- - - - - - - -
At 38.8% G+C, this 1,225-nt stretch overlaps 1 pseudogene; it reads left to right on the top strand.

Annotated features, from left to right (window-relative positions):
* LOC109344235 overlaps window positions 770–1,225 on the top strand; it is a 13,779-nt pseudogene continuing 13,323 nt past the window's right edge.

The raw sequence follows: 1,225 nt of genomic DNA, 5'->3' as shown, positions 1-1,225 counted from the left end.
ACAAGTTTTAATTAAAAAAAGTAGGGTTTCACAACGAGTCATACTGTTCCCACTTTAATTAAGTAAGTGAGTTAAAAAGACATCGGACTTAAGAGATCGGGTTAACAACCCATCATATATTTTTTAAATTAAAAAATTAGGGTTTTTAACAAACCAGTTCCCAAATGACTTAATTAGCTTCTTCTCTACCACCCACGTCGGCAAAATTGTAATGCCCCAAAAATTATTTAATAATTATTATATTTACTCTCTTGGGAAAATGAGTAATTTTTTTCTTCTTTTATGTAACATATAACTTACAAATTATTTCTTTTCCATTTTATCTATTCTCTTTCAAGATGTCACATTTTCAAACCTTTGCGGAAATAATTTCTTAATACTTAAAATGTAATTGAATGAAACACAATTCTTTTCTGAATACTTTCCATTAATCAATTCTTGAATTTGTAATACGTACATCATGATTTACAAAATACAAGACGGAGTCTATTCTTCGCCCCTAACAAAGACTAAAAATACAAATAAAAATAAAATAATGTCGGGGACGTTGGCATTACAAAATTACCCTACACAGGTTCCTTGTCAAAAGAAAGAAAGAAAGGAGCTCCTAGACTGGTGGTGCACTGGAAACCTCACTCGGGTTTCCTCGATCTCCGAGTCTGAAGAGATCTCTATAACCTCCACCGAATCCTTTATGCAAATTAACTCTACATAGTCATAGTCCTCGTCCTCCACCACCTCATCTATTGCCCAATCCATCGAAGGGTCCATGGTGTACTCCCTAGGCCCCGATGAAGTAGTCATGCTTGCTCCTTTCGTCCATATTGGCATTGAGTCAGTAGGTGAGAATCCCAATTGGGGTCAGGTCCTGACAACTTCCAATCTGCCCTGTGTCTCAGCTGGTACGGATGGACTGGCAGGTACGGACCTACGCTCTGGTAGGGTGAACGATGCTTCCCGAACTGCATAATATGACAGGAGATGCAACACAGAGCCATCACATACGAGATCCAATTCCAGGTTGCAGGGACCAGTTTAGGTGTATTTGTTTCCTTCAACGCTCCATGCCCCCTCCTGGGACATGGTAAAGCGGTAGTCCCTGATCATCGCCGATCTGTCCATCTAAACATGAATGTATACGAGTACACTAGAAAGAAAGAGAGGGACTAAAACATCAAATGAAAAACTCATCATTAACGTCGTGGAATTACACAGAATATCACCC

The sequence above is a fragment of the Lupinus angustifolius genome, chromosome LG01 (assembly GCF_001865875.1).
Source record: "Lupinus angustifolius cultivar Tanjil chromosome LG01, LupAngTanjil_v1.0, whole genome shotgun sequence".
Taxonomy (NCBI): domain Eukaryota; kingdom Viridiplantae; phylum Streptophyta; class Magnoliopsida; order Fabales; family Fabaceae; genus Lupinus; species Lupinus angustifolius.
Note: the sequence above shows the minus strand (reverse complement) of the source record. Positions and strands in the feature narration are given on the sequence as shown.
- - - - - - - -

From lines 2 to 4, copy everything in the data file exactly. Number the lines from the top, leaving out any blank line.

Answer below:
Annotated features, from left to right (window-relative positions):
* LOC109344235 overlaps window positions 770–1,225 on the top strand; it is a 13,779-nt pseudogene continuing 13,323 nt past the window's right edge.

The raw sequence follows: 1,225 nt of genomic DNA, 5'->3' as shown, positions 1-1,225 counted from the left end.